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An Arrow Retrospective: Highlights, Its Influence and Legacy

During the Summer of 2012, the potential of comic book stories in other mediums was witnessed by the resounding success of The Avengers. Sure, there had been individual films and trilogies in the genre that were both financial and critical triumphs but nothing on this level with the ambition and storytelling of a shared universe. People were ready for more content featuring superheroes.

The following fall, before the DCEU began, a show on the CW premiered featuring a DC Comics billionaire playboy turned vigilante. Though he may not have the name recognition of Bruce Wayne, Oliver Queen resonated with audiences. The first episode of Arrow was the most watched show telecast for the network in three years.

Fans tuned in every week to learn the origin story of DC’s sharpshooting archer. The villain of the week format early on brought a deep roster of rogues into the mix while the overarching storyline built intrigue and kept everyone invested to see how Oliver would right the wrongs of his family.

Eventually, the world would expand incorporating more beloved DC characters and spinning off into multiple programs. The resulting universe would bear the titular hero’s name. For eight seasons, we’ve followed along Oliver’s journey including all the flashbacks and flashforwards that helped inform and shape his present day and future. With the series finale airing earlier this week, we take a retrospective look at Arrow including memorable moments and the show’s influence and overall legacy.  

Nathan Simmons: I’m gonna get into spoiler territory here, so I figured I’d warn y’all right off the top. This is a show that has remained very near and dear to me in the years since it premiered. In fact, one of my first pieces of critical writing was an article discussing the advancements the show had made between its first and second seasons. While the website I wrote that for no longer exists, I still have a copy of that article on my computer. It was one of two pieces of sample writing that I sent to AIPT when I applied to be a writer on the site. In other words, Arrow is inextricably tied to my own nerdy origin story. 

But enough about me. I think the most important thing to note about Arrow’s progression as a show (and eventual franchise-starter) is how it began as a reaction to a trend in superhero filmmaking. For better or worse, Christopher Nolan’s Dark Knight trilogy ushered in an era of “grounded” takes on super heroics. Sure, we were well into the MCU’s reign over the box office at the time Arrow made its debut, but the “Marvel formula” wasn’t entirely established. Movie executives were still looking to the Nolan films for inspiration, giving us the grim Amazing Spider-Man films and awkwardly impacting the production of movies that were never intended to be serious, like Punisher: War Zone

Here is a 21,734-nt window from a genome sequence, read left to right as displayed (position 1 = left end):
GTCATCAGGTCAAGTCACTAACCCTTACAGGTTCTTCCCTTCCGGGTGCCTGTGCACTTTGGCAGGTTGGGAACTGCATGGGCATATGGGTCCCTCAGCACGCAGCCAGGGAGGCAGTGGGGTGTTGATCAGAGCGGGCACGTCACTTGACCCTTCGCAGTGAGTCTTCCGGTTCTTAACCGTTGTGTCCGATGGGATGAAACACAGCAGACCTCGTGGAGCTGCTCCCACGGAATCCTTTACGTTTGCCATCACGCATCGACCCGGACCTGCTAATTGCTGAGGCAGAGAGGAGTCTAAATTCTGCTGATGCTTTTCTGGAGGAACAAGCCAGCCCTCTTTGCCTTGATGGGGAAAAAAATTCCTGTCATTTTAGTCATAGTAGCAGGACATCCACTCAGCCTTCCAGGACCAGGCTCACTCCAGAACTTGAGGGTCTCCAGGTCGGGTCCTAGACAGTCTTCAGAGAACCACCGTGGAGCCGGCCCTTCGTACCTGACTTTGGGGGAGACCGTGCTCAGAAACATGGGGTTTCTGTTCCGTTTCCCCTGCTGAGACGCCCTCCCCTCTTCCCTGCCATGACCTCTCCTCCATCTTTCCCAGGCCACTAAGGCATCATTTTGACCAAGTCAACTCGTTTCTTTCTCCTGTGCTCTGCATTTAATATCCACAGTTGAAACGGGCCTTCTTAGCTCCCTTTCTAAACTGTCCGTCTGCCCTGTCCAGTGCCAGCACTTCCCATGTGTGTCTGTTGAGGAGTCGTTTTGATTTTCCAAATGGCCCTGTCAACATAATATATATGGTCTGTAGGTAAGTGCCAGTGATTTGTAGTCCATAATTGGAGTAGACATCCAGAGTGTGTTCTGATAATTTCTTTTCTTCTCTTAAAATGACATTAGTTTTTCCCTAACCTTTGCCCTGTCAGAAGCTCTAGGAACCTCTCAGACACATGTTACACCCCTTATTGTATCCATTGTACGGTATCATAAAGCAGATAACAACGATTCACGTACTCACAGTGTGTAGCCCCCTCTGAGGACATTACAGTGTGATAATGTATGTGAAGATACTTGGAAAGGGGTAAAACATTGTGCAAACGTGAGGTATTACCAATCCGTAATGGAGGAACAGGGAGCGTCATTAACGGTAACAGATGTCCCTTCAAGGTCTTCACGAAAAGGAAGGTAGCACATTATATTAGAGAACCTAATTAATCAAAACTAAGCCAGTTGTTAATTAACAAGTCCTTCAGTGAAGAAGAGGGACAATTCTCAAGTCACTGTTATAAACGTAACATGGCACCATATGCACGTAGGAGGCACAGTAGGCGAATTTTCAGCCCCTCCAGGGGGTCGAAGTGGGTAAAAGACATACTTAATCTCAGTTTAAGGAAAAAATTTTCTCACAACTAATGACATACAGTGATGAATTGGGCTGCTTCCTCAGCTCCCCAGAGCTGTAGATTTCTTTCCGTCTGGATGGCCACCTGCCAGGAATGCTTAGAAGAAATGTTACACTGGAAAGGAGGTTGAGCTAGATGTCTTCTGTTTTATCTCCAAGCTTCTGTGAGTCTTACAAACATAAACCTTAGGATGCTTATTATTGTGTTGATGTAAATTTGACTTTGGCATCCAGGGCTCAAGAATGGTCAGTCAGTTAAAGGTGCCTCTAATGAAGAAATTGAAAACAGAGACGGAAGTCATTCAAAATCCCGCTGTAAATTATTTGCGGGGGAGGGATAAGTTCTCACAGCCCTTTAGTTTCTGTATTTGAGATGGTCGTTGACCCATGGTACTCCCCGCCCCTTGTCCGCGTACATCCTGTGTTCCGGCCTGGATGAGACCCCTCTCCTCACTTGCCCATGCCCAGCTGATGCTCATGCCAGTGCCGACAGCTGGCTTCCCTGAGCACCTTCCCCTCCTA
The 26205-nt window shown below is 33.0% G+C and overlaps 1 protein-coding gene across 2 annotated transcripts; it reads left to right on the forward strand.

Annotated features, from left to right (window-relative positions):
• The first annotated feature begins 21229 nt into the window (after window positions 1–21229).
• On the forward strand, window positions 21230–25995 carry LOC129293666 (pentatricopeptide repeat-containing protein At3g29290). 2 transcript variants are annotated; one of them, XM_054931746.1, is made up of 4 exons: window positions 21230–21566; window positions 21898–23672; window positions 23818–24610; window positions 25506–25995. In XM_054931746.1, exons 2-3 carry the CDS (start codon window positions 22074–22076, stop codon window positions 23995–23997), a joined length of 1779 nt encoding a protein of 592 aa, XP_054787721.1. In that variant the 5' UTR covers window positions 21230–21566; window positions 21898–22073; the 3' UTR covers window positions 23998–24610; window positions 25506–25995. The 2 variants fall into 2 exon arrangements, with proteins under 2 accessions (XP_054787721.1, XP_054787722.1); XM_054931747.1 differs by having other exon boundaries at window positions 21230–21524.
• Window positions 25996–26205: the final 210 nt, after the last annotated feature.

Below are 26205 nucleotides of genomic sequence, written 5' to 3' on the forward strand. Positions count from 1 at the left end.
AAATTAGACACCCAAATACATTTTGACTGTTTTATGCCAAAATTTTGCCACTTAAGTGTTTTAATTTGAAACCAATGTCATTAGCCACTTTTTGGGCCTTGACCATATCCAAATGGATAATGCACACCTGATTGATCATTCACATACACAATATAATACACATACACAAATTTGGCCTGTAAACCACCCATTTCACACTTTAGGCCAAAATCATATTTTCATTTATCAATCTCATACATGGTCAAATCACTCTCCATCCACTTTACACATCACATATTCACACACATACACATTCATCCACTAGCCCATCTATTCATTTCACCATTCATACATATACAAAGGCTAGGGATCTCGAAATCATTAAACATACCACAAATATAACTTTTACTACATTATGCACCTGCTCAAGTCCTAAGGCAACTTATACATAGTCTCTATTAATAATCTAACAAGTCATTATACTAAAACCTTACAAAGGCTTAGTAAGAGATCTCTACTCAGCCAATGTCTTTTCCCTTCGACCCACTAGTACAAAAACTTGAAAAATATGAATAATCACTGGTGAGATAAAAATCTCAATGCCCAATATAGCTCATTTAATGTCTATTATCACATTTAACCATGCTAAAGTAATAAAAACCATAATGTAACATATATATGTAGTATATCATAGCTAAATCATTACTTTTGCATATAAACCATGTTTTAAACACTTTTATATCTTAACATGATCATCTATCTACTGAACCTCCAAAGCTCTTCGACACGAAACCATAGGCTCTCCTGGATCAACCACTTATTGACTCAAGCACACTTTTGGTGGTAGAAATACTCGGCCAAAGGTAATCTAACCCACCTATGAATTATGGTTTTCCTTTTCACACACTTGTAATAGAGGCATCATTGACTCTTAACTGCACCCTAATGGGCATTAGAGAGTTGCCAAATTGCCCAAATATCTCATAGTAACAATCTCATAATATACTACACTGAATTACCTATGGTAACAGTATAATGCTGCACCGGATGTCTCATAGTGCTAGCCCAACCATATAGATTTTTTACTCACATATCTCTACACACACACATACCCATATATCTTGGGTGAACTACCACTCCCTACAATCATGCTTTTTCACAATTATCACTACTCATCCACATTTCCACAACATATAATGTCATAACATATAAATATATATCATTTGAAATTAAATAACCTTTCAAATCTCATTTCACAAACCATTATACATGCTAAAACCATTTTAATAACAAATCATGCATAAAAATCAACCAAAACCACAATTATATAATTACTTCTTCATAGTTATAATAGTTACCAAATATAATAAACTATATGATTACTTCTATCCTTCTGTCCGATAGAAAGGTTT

The idea behind Arrow was to give us a realistic take on tights and fights. And for a little while, it was sustainable. But you can tell that was the only way this show could be sold: by pitching it as “Batman Begins on a TV budget.” We were getting characters like the Royal Flush Gang being reimagined as a family of bank robbers in hockey masks. But here’s the thing: even a “realistic” flick like Batman Begins ends with an experimental microwave turning Gotham’s water supply into fear gas. It was only a matter of time before the team making Arrow gave into their comics-loving instincts.

Even by the end of the first season, we were beginning to see Arrow’s wilder side, culminating in an actual earthquake machine being unleashed on the city. Arrow’s first season actually ends on a hell of a downer note, but it perfectly provided the right kind of scorched earth for the show it would become to rise from the ashes.

Within just the first half of season two, Slade Wilson was turned into a super soldier, the Flash was born, Brother Blood pitted Oliver against Solomon freaking Grundy, and the Black Canary made her first appearance on the scene. Dead characters were revealed to be alive and new characters discovered that they had hidden abilities they never expected. The show was embracing the most soap opera-esque parts of comic book storytelling, and the show was all the better for it.

By seasons three and four, the Suicide Squad had been formed, Star City was saved from nuclear destruction via time travel, John Constantine was performing seances to restore the souls of the dead, and Oliver shot Wildcat in the face with a GD boxing glove arrow. 

Seasons five through seven brought Oliver into conflict with alien invasions, Nazis from parallel earths, a copycat murderer who knew all of his secrets, the Earth 2 doppelganger of his first love, and his vengeful and mysterious half-sister. The threats grew more personal, even as they became more cosmic.